Book review: Funny Girl by Nick Hornby

Perhaps no British sitcom is more fondly remembered than Barbara (and Jim). The comedy series which enjoyed a popular four series run in the mid-1960s made a star of lead actress Sophie Straw and changed British TV forever.

Except of course, it didn’t, for convincing as this enjoyable novel by Nick Hornby is, neither Sophie Straw and Barbara (and Jim) ever existed. In fact, we first meet the fictional Sophie when she is still going under her real name Barbara Parker, poised to win and ultimately reject the title Miss Blackpool 1964. For while she is pretty, Barbara is also determined to be known for being funny like her heroine, US TV star Lucille Ball. Setting her sights on London, Barbara (now known as Sophie) dazzles a crew of jaded writers as she auditions for a hackneyed TV pilot going under the dubious title Wedded Bliss? Recognising they have discovered a major talent, the sitcom is transformed, Sophie is coincidentally given her own real name back for the main character and the show becomes a monster hit, acclaimed for its edgy depiction of modern family life. But before long, inevitably, the show loses momentum. With the lead couple saddled with a baby (a disaster as far as many sitcom writers are concerned) the series is ultimately squeezed out by an edgy newcomer To Death Us Do Part: a comedy which could hardly be more dated today.

Writing about a fictional comedy star and sitcom isn’t easy. Hornby avoids mentioning real life female comedy actresses of the period such as Joan Sims, Hattie Jacques or Joyce Grenfell and the Carry On films are never mentioned. Yet the creation of Barbara (and Jim) is utterly convincing even if a later story-line in the novel about the Funny Girl being reunited with her estranged mother adds nothing to the book.

Hornby also manages to dodge the usual “fictional comedies are never funny” issue. We hear surprisingly little of the dialogue from the sitcom yet the interaction between Sophie and the show’s three male creators off screen really sparkles with energy and wit. Hornby has written several well received screenplays now, notably An Education based on Lynne Barber’s memoir. Hornby’s own “education” is starting to yield real results.

A fine funny book and a return to form for Nick Hornby, the novelist.

Book review: A Year in 120 Recipes by Jack Monroe


You probably know Jack Monroe. She is a single mum whose blog hit the big time. Rather than waffling on about old long dead politicians as some people choose to do on their blogs, she decided to put recipes on hers and it soon became a smash hit. This led to a book A Girl Called Jack released earlier this year described as “the best cookery book of all” by my wife. If this seems sexist, in my defence a) I am a rubbish cook and my wife genuinely does all the cooking and b) I do most of the cleaning around the house and all the washing up. Quite badly.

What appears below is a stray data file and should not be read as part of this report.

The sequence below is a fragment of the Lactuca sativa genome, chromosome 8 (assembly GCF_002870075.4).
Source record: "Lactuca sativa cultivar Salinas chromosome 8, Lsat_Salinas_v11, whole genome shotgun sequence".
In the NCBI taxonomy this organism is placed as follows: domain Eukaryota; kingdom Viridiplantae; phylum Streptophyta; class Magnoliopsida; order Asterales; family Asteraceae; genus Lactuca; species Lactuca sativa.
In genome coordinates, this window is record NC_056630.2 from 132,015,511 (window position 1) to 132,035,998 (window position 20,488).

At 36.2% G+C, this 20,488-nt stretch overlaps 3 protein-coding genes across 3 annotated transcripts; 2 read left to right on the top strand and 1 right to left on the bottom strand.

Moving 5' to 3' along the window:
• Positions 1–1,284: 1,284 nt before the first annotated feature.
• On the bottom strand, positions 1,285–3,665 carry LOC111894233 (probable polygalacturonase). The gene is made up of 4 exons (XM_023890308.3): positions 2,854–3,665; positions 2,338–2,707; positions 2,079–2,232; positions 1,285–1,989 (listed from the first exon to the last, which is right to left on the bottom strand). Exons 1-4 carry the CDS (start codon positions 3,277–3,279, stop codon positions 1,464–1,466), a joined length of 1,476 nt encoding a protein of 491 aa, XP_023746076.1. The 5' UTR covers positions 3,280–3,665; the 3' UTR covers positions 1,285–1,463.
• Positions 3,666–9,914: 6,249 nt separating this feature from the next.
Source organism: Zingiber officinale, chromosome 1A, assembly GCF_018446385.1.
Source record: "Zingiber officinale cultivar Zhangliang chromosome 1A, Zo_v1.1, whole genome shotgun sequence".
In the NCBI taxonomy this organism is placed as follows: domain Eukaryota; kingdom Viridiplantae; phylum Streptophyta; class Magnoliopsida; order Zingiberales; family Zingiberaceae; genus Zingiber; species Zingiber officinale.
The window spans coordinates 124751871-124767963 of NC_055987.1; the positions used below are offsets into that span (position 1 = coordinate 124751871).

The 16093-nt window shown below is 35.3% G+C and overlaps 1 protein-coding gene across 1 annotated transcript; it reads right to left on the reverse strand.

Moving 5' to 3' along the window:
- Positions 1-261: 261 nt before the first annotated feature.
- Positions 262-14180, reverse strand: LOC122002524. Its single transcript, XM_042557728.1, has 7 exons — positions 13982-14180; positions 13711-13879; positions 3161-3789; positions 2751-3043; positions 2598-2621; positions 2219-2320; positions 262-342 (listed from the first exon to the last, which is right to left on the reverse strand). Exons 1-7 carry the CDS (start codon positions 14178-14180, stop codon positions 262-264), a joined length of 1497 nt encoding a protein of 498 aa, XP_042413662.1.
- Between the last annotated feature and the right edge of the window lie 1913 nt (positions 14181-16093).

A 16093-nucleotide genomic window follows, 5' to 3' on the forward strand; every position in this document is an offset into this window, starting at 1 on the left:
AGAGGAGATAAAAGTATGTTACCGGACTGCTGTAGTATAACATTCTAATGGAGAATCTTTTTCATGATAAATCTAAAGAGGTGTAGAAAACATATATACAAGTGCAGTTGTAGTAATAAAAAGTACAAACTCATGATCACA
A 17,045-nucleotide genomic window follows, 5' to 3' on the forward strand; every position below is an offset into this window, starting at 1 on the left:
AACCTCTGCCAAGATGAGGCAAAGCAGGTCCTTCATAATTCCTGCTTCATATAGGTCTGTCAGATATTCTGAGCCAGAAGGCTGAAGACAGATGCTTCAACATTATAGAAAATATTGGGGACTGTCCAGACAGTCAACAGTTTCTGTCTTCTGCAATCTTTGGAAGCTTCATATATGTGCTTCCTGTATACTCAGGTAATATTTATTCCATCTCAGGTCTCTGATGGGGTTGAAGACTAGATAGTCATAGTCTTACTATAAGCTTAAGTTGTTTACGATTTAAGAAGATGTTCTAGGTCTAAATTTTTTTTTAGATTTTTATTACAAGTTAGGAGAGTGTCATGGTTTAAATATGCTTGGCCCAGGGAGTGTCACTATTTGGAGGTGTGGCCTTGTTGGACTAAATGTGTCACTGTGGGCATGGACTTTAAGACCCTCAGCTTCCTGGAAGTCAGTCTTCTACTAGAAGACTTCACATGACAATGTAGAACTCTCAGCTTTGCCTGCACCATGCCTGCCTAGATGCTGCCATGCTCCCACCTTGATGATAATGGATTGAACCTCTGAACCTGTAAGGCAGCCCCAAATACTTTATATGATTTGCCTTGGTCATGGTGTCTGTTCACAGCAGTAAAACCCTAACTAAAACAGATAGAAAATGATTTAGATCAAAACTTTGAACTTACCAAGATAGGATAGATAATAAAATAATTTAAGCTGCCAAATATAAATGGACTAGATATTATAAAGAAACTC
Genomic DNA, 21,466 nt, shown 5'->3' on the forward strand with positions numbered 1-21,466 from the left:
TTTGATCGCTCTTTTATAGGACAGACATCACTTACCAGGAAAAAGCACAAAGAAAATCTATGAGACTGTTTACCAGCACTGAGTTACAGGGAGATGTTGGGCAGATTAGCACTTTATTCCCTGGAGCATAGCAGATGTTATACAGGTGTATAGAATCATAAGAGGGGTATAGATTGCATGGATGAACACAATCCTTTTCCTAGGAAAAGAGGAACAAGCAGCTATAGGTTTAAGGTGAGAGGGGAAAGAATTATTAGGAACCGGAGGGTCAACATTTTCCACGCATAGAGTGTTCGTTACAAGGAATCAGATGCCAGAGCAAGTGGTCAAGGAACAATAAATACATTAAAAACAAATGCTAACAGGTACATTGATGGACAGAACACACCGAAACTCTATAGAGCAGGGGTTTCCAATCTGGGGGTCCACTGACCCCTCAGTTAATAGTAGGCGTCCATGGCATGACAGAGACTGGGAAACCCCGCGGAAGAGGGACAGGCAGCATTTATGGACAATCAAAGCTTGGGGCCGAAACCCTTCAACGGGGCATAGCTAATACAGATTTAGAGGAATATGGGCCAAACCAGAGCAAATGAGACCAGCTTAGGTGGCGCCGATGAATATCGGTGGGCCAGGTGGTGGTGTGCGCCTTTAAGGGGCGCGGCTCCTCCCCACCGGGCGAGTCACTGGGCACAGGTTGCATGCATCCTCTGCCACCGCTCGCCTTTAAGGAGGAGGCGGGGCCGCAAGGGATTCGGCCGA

Jack Monroe photographed for Observer Food Monthly

This is the follow-up book to A Girl Called Jack. It is actually a slightly plusher and better presented book than the first (though is also more expensive). Like the first, however, it does contain many easily affordable recipes which are not only nice to eat but can be made easily using any odds and ends which you might realistically have lying around in your kitchen. And Billy Bragg is in here too: she is a bit political.
Recipes include Babab Gosht, Burned Brown Sugar Meringues, Lazarus Pesto and a Peanut Butter Bread.
I may reserve judgement until we have sampled the results. But early evidence suggests the old Jack magic has struck again.


A Year in 120 Recipes
Jack Monroe
Published by Penguin Hardback, £18.99

A Girl Called Jack book review


A Girl Called Jack

100 Delicious Budget Recopies

By Jack Monroe

Penguin/Michael Joseph Paperback


Let’s face it: Jack Monroe isn’t the first and won’t be the last. Numerous cookbook authors have stressed their low budget credentials before and will do so again. While aspirational cookery has always remained popular even during the darkest days of the recent recession, it would be a foolish foodie indeed who entirely ignored entirely the constraints forced upon many ordinary people by the turmoil resulting from the jiggery pokery of our once esteemed global banking industry, plus the subsequent devastating economic slump.

The difference is that, without wishing to get all Karl Marx-y about it, author Jack Monroe has solid recent and raw experience of life on what used to be called “the breadline”.  She was and is a single mother from Southend and spent a full year on the dole as recently as 2011. Her words thus carry somewhat more credibility on this score than the Nigellas and Jamies of this world, well-meaning though they me be.

Not that this would matter a hell of a lot if Jack Monroe’s recipes which include Chocolate Tea Bread, Jam Thumbprint  Cookies and Pasta alla Genovese were not a) genuinely makeable with cheap and readily available ingredients. But thankfully they are (the Pasta alla Genovese is especially scrumptious).

Furthermore, as a lesbian and a onetime benefit claimant, Jack Monroe has at least two attributes which make her a Public Enemy in the eyes of the Daily Mail.

What more prompting do you need? Go out and buy this excellent and endlessly resourceful book. The accompanying TV series is surely only a matter of time.